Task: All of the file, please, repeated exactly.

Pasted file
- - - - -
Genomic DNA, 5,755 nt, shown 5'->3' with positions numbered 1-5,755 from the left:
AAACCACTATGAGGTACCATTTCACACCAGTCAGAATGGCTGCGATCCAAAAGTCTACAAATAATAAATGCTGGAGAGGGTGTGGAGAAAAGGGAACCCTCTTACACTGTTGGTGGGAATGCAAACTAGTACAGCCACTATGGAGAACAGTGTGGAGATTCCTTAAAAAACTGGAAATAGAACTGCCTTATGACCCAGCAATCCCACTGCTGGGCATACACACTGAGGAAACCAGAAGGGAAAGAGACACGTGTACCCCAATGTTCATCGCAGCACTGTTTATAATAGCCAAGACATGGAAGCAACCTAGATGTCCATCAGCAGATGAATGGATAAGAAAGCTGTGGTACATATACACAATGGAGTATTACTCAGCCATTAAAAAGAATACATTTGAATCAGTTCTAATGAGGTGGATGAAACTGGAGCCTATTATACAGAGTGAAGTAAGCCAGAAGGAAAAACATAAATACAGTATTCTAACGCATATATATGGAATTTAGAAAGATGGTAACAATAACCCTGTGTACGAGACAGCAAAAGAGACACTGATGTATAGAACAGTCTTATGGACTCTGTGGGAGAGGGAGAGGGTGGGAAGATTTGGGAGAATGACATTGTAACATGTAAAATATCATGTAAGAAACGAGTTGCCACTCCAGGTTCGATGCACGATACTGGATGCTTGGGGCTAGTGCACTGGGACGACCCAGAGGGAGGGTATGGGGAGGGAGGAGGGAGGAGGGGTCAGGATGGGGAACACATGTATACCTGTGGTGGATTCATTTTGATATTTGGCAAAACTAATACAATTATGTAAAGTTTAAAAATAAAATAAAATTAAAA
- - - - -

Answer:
Genomic DNA, 5,755 nt, shown 5'->3' with positions numbered 1-5,755 from the left:
AAACCACTATGAGGTACCATTTCACACCAGTCAGAATGGCTGCGATCCAAAAGTCTACAAATAATAAATGCTGGAGAGGGTGTGGAGAAAAGGGAACCCTCTTACACTGTTGGTGGGAATGCAAACTAGTACAGCCACTATGGAGAACAGTGTGGAGATTCCTTAAAAAACTGGAAATAGAACTGCCTTATGACCCAGCAATCCCACTGCTGGGCATACACACTGAGGAAACCAGAAGGGAAAGAGACACGTGTACCCCAATGTTCATCGCAGCACTGTTTATAATAGCCAAGACATGGAAGCAACCTAGATGTCCATCAGCAGATGAATGGATAAGAAAGCTGTGGTACATATACACAATGGAGTATTACTCAGCCATTAAAAAGAATACATTTGAATCAGTTCTAATGAGGTGGATGAAACTGGAGCCTATTATACAGAGTGAAGTAAGCCAGAAGGAAAAACATAAATACAGTATTCTAACGCATATATATGGAATTTAGAAAGATGGTAACAATAACCCTGTGTACGAGACAGCAAAAGAGACACTGATGTATAGAACAGTCTTATGGACTCTGTGGGAGAGGGAGAGGGTGGGAAGATTTGGGAGAATGACATTGTAACATGTAAAATATCATGTAAGAAACGAGTTGCCACTCCAGGTTCGATGCACGATACTGGATGCTTGGGGCTAGTGCACTGGGACGACCCAGAGGGAGGGTATGGGGAGGGAGGAGGGAGGAGGGGTCAGGATGGGGAACACATGTATACCTGTGGTGGATTCATTTTGATATTTGGCAAAACTAATACAATTATGTAAAGTTTAAAAATAAAATAAAATTAAAA